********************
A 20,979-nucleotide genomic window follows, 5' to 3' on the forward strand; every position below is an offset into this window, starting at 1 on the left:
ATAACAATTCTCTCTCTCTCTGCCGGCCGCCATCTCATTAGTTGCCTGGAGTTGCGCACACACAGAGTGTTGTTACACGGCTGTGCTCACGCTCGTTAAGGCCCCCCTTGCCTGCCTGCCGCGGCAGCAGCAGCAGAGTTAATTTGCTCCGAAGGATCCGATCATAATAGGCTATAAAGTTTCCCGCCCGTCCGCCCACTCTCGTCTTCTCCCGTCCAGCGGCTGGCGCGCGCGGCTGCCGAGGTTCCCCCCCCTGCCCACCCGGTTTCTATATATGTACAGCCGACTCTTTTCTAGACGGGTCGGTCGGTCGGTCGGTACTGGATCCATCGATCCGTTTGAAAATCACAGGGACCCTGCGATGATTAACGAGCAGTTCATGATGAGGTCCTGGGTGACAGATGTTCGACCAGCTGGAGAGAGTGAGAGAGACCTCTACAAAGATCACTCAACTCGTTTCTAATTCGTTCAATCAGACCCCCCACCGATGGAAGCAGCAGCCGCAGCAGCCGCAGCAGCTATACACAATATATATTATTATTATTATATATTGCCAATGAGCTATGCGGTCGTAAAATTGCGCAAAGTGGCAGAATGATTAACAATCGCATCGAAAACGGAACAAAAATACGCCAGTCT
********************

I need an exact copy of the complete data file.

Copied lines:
A 20,979-nucleotide genomic window follows, 5' to 3' on the forward strand; every position below is an offset into this window, starting at 1 on the left:
ATAACAATTCTCTCTCTCTCTGCCGGCCGCCATCTCATTAGTTGCCTGGAGTTGCGCACACACAGAGTGTTGTTACACGGCTGTGCTCACGCTCGTTAAGGCCCCCCTTGCCTGCCTGCCGCGGCAGCAGCAGCAGAGTTAATTTGCTCCGAAGGATCCGATCATAATAGGCTATAAAGTTTCCCGCCCGTCCGCCCACTCTCGTCTTCTCCCGTCCAGCGGCTGGCGCGCGCGGCTGCCGAGGTTCCCCCCCCTGCCCACCCGGTTTCTATATATGTACAGCCGACTCTTTTCTAGACGGGTCGGTCGGTCGGTCGGTACTGGATCCATCGATCCGTTTGAAAATCACAGGGACCCTGCGATGATTAACGAGCAGTTCATGATGAGGTCCTGGGTGACAGATGTTCGACCAGCTGGAGAGAGTGAGAGAGACCTCTACAAAGATCACTCAACTCGTTTCTAATTCGTTCAATCAGACCCCCCACCGATGGAAGCAGCAGCCGCAGCAGCCGCAGCAGCTATACACAATATATATTATTATTATTATATATTGCCAATGAGCTATGCGGTCGTAAAATTGCGCAAAGTGGCAGAATGATTAACAATCGCATCGAAAACGGAACAAAAATACGCCAGTCT